Is such a large header necessary? It might be good if the secondary page header was eliminated. (It would certainly help save paper.) If not eliminated, I believe it should be abbreviated even more, perhaps eliminating the logo from each page and visually separating the header in a consistent way so that the brain can correctly ignore it.

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aebrown
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Postby aebrown » Thu Aug 06, 2009 11:07 am

oregonmatt wrote:Looking at it again, I guess the only place where there should probably have been a thick line instead of a thin one is on page 2, right before "Detail".


Thanks for the detail. I can see what you mean -- in that case, it's a major division that deserves a thick line.

oregonmatt wrote:As I re-examined this, however, I realized that the biggest problem my brain had in quickly skimming the document was the large header on each page. The brain has to parse out the header. Since the data is spread out over many more pages than before, some of the spacing (the top of page 4, for example) makes you ignore important section changes. The page breaks seem to come at very inopportune times (like page 4 to 5) and the header really gets in the way of correct interpretation.

Is such a large header necessary? It might be good if the secondary page header was eliminated. (It would certainly help save paper.) If not eliminated, I believe it should be abbreviated even more, perhaps eliminating the logo from each page and visually separating the header in a consistent way so that the brain can correctly ignore it.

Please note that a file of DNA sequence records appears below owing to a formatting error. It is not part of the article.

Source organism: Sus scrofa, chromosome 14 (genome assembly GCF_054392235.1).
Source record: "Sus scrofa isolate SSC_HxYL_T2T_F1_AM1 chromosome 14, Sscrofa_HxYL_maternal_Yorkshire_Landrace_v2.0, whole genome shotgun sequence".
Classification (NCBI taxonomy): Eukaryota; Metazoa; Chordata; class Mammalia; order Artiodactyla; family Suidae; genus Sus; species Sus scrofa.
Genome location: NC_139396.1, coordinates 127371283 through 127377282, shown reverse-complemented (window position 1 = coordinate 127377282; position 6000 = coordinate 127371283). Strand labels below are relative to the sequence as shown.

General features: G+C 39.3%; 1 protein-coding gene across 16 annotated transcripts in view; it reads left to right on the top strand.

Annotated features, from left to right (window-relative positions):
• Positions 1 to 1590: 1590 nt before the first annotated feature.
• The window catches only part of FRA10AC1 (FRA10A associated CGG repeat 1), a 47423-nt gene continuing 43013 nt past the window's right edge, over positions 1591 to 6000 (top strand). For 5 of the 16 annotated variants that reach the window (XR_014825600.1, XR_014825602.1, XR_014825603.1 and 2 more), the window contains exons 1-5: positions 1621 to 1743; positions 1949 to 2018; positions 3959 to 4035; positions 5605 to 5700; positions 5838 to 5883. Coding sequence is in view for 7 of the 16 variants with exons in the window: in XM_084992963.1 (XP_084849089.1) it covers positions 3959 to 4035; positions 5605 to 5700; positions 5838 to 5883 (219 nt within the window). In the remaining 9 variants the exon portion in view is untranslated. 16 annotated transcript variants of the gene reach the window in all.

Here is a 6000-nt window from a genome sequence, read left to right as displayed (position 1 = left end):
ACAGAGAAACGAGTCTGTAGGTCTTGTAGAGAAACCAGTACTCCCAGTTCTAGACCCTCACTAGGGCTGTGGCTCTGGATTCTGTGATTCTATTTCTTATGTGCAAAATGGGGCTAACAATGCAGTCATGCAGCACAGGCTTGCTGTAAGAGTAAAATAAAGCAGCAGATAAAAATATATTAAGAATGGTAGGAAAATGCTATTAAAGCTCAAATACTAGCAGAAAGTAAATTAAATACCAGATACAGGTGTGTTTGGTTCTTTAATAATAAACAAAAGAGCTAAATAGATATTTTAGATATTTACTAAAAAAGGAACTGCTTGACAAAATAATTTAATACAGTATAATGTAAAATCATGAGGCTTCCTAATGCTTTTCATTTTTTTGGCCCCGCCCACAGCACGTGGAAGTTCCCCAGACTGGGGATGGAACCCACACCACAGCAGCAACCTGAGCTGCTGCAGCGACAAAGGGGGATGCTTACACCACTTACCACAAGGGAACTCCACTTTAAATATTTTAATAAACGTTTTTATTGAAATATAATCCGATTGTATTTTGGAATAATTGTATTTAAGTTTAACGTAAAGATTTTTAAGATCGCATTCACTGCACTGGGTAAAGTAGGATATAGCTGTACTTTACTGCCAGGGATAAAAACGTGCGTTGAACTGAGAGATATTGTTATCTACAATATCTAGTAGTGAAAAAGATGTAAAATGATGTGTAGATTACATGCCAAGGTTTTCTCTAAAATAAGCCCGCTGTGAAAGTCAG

I see what you mean. For example, on page 4, the heading "Expense" is tucked up next to the header, quite a distance from the data it is connected with, so it makes it easy to miss that heading. I agree that it would be nice to abbreviate or eliminate headers on pages after the first page.

It seems helpful to have something on each page to specify the report, so that if the pages get separated somehow, they can be easily reassembled. But that could be accomplished in an abbreviated footer, where it would say something like "<unit name> Financial Statement for 1 May 2009 - 31 May 2009". That should fit all to the left of the page number, which is already there, and thus would not take any extra space.

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mfmohlma
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Postby mfmohlma » Thu Aug 06, 2009 1:25 pm

Alan_Brown wrote: It seems helpful to have something on each page to specify the report, so that if the pages get separated somehow, they can be easily reassembled. But that could be accomplished in an abbreviated footer, where it would say something like "<unit name> Financial Statement for 1 May 2009 - 31 May 2009". That should fit all to the left of the page number, which is already there, and thus would not take any extra space.


I think this is a great idea. A consistent one-liner would be good for identification, but not obtrusive enough to have to consciously ignore.

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Postby nutterb » Mon Aug 10, 2009 5:47 am

Perhaps I just have the rare luck of having an exceptional financial clerk, but in our ward we find the summary report of the current CUFS to be sufficient for reconciliation. On average, with the CUFS summary report, it takes between 7 - 10 minutes for us to complete our monthly reconciliation. Part of that is due to the fact that the information is so concisely and precisely contained in just those two pages.

I like a lot of the features on this new report, but I'd prefer that it be part of the detailed report and the summary report be left untouched.

By the way, is graphing of financial data ever going to be a feature in MLS?